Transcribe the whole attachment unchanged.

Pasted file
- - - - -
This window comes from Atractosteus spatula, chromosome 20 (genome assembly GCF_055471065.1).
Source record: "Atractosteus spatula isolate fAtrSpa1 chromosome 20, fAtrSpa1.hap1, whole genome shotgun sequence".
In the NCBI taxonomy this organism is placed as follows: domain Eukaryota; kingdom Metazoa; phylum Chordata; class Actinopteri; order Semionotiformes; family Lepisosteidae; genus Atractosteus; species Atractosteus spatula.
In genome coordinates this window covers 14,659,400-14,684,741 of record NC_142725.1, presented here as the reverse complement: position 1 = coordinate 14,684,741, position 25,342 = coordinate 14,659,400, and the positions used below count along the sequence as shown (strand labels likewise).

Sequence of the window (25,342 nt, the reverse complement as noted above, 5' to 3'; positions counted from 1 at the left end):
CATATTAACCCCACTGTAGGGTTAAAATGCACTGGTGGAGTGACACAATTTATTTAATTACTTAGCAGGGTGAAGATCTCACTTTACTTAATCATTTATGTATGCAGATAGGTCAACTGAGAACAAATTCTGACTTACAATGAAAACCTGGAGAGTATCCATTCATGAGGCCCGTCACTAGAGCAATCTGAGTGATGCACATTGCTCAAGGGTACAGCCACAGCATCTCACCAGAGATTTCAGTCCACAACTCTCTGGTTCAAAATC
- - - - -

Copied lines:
This window comes from Atractosteus spatula, chromosome 20 (genome assembly GCF_055471065.1).
Source record: "Atractosteus spatula isolate fAtrSpa1 chromosome 20, fAtrSpa1.hap1, whole genome shotgun sequence".
In the NCBI taxonomy this organism is placed as follows: domain Eukaryota; kingdom Metazoa; phylum Chordata; class Actinopteri; order Semionotiformes; family Lepisosteidae; genus Atractosteus; species Atractosteus spatula.
In genome coordinates this window covers 14,659,400-14,684,741 of record NC_142725.1, presented here as the reverse complement: position 1 = coordinate 14,684,741, position 25,342 = coordinate 14,659,400, and the positions used below count along the sequence as shown (strand labels likewise).

Sequence of the window (25,342 nt, the reverse complement as noted above, 5' to 3'; positions counted from 1 at the left end):
CATATTAACCCCACTGTAGGGTTAAAATGCACTGGTGGAGTGACACAATTTATTTAATTACTTAGCAGGGTGAAGATCTCACTTTACTTAATCATTTATGTATGCAGATAGGTCAACTGAGAACAAATTCTGACTTACAATGAAAACCTGGAGAGTATCCATTCATGAGGCCCGTCACTAGAGCAATCTGAGTGATGCACATTGCTCAAGGGTACAGCCACAGCATCTCACCAGAGATTTCAGTCCACAACTCTCTGGTTCAAAATC